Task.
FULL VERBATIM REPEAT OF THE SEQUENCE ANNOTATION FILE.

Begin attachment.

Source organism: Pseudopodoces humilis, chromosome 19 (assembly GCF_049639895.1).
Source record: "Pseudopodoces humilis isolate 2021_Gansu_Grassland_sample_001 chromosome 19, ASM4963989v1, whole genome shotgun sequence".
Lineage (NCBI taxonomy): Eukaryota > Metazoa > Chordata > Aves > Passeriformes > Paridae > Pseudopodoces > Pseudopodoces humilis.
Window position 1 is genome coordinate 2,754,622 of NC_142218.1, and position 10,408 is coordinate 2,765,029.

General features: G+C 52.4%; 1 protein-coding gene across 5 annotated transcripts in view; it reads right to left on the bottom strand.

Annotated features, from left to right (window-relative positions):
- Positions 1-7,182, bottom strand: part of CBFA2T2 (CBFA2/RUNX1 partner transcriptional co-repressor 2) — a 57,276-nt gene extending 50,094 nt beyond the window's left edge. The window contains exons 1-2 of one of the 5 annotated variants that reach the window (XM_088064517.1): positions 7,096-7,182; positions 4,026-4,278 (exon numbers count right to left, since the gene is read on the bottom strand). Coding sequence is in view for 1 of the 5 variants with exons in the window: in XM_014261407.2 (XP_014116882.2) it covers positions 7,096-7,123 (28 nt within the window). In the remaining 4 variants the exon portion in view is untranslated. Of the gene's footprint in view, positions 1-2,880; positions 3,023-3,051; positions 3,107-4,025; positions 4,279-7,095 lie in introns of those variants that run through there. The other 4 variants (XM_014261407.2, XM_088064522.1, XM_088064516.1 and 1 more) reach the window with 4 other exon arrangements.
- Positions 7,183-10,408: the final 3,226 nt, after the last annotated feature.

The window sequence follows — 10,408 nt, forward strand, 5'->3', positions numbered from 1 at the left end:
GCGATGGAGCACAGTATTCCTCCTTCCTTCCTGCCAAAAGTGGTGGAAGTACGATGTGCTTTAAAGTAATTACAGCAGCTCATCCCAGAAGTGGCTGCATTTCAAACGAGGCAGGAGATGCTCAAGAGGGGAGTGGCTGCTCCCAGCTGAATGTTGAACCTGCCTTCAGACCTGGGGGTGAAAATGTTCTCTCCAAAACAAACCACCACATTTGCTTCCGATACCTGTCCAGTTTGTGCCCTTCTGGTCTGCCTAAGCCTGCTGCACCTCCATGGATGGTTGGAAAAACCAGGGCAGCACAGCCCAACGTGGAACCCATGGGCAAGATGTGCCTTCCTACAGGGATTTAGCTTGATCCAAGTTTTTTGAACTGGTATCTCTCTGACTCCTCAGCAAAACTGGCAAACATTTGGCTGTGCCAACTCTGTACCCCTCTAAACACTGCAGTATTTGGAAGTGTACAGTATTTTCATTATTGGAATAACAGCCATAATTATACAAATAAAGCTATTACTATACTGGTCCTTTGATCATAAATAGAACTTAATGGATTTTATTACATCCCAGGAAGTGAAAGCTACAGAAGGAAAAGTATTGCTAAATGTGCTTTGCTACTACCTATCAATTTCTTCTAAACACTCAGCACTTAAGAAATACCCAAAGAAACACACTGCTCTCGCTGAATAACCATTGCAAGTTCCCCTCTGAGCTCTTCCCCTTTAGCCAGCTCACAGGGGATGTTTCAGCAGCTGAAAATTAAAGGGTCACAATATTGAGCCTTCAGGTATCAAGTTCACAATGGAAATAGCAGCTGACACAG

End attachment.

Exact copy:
Source organism: Pseudopodoces humilis, chromosome 19 (assembly GCF_049639895.1).
Source record: "Pseudopodoces humilis isolate 2021_Gansu_Grassland_sample_001 chromosome 19, ASM4963989v1, whole genome shotgun sequence".
Lineage (NCBI taxonomy): Eukaryota > Metazoa > Chordata > Aves > Passeriformes > Paridae > Pseudopodoces > Pseudopodoces humilis.
Window position 1 is genome coordinate 2,754,622 of NC_142218.1, and position 10,408 is coordinate 2,765,029.

General features: G+C 52.4%; 1 protein-coding gene across 5 annotated transcripts in view; it reads right to left on the bottom strand.

Annotated features, from left to right (window-relative positions):
- Positions 1-7,182, bottom strand: part of CBFA2T2 (CBFA2/RUNX1 partner transcriptional co-repressor 2) — a 57,276-nt gene extending 50,094 nt beyond the window's left edge. The window contains exons 1-2 of one of the 5 annotated variants that reach the window (XM_088064517.1): positions 7,096-7,182; positions 4,026-4,278 (exon numbers count right to left, since the gene is read on the bottom strand). Coding sequence is in view for 1 of the 5 variants with exons in the window: in XM_014261407.2 (XP_014116882.2) it covers positions 7,096-7,123 (28 nt within the window). In the remaining 4 variants the exon portion in view is untranslated. Of the gene's footprint in view, positions 1-2,880; positions 3,023-3,051; positions 3,107-4,025; positions 4,279-7,095 lie in introns of those variants that run through there. The other 4 variants (XM_014261407.2, XM_088064522.1, XM_088064516.1 and 1 more) reach the window with 4 other exon arrangements.
- Positions 7,183-10,408: the final 3,226 nt, after the last annotated feature.

The window sequence follows — 10,408 nt, forward strand, 5'->3', positions numbered from 1 at the left end:
GCGATGGAGCACAGTATTCCTCCTTCCTTCCTGCCAAAAGTGGTGGAAGTACGATGTGCTTTAAAGTAATTACAGCAGCTCATCCCAGAAGTGGCTGCATTTCAAACGAGGCAGGAGATGCTCAAGAGGGGAGTGGCTGCTCCCAGCTGAATGTTGAACCTGCCTTCAGACCTGGGGGTGAAAATGTTCTCTCCAAAACAAACCACCACATTTGCTTCCGATACCTGTCCAGTTTGTGCCCTTCTGGTCTGCCTAAGCCTGCTGCACCTCCATGGATGGTTGGAAAAACCAGGGCAGCACAGCCCAACGTGGAACCCATGGGCAAGATGTGCCTTCCTACAGGGATTTAGCTTGATCCAAGTTTTTTGAACTGGTATCTCTCTGACTCCTCAGCAAAACTGGCAAACATTTGGCTGTGCCAACTCTGTACCCCTCTAAACACTGCAGTATTTGGAAGTGTACAGTATTTTCATTATTGGAATAACAGCCATAATTATACAAATAAAGCTATTACTATACTGGTCCTTTGATCATAAATAGAACTTAATGGATTTTATTACATCCCAGGAAGTGAAAGCTACAGAAGGAAAAGTATTGCTAAATGTGCTTTGCTACTACCTATCAATTTCTTCTAAACACTCAGCACTTAAGAAATACCCAAAGAAACACACTGCTCTCGCTGAATAACCATTGCAAGTTCCCCTCTGAGCTCTTCCCCTTTAGCCAGCTCACAGGGGATGTTTCAGCAGCTGAAAATTAAAGGGTCACAATATTGAGCCTTCAGGTATCAAGTTCACAATGGAAATAGCAGCTGACACAG